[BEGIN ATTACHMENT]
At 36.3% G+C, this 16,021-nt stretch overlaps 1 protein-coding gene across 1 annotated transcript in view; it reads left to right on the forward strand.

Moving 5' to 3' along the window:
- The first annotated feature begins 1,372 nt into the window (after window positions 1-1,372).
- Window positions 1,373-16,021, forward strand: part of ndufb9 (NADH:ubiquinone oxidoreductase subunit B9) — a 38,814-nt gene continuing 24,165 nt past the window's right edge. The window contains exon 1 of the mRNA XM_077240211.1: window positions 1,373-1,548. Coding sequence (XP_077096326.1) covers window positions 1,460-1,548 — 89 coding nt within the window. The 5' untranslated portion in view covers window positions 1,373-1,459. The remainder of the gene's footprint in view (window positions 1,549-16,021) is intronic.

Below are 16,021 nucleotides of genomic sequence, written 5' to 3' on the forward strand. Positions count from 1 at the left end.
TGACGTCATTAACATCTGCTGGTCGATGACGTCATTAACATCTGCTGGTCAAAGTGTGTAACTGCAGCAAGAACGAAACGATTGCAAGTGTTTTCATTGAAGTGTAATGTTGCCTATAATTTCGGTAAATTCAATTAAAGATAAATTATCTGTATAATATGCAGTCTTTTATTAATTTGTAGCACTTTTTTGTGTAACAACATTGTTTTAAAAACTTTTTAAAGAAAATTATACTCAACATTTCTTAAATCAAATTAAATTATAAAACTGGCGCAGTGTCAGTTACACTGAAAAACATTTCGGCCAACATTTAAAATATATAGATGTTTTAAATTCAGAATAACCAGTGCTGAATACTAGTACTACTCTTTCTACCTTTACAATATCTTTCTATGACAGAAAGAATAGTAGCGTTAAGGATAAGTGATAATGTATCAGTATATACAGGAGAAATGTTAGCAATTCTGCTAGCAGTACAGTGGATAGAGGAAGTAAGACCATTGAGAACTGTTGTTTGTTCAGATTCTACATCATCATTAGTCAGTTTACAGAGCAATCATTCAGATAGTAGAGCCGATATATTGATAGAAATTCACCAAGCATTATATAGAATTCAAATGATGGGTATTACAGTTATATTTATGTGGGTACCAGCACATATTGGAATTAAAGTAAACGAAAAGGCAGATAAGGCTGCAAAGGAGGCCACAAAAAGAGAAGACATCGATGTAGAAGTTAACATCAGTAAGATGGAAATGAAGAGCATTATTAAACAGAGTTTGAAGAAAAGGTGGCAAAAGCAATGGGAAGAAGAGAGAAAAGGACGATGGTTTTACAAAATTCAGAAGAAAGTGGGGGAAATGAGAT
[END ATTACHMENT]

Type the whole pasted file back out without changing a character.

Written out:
At 36.3% G+C, this 16,021-nt stretch overlaps 1 protein-coding gene across 1 annotated transcript in view; it reads left to right on the forward strand.

Moving 5' to 3' along the window:
- The first annotated feature begins 1,372 nt into the window (after window positions 1-1,372).
- Window positions 1,373-16,021, forward strand: part of ndufb9 (NADH:ubiquinone oxidoreductase subunit B9) — a 38,814-nt gene continuing 24,165 nt past the window's right edge. The window contains exon 1 of the mRNA XM_077240211.1: window positions 1,373-1,548. Coding sequence (XP_077096326.1) covers window positions 1,460-1,548 — 89 coding nt within the window. The 5' untranslated portion in view covers window positions 1,373-1,459. The remainder of the gene's footprint in view (window positions 1,549-16,021) is intronic.

Below are 16,021 nucleotides of genomic sequence, written 5' to 3' on the forward strand. Positions count from 1 at the left end.
TGACGTCATTAACATCTGCTGGTCGATGACGTCATTAACATCTGCTGGTCAAAGTGTGTAACTGCAGCAAGAACGAAACGATTGCAAGTGTTTTCATTGAAGTGTAATGTTGCCTATAATTTCGGTAAATTCAATTAAAGATAAATTATCTGTATAATATGCAGTCTTTTATTAATTTGTAGCACTTTTTTGTGTAACAACATTGTTTTAAAAACTTTTTAAAGAAAATTATACTCAACATTTCTTAAATCAAATTAAATTATAAAACTGGCGCAGTGTCAGTTACACTGAAAAACATTTCGGCCAACATTTAAAATATATAGATGTTTTAAATTCAGAATAACCAGTGCTGAATACTAGTACTACTCTTTCTACCTTTACAATATCTTTCTATGACAGAAAGAATAGTAGCGTTAAGGATAAGTGATAATGTATCAGTATATACAGGAGAAATGTTAGCAATTCTGCTAGCAGTACAGTGGATAGAGGAAGTAAGACCATTGAGAACTGTTGTTTGTTCAGATTCTACATCATCATTAGTCAGTTTACAGAGCAATCATTCAGATAGTAGAGCCGATATATTGATAGAAATTCACCAAGCATTATATAGAATTCAAATGATGGGTATTACAGTTATATTTATGTGGGTACCAGCACATATTGGAATTAAAGTAAACGAAAAGGCAGATAAGGCTGCAAAGGAGGCCACAAAAAGAGAAGACATCGATGTAGAAGTTAACATCAGTAAGATGGAAATGAAGAGCATTATTAAACAGAGTTTGAAGAAAAGGTGGCAAAAGCAATGGGAAGAAGAGAGAAAAGGACGATGGTTTTACAAAATTCAGAAGAAAGTGGGGGAAATGAGAT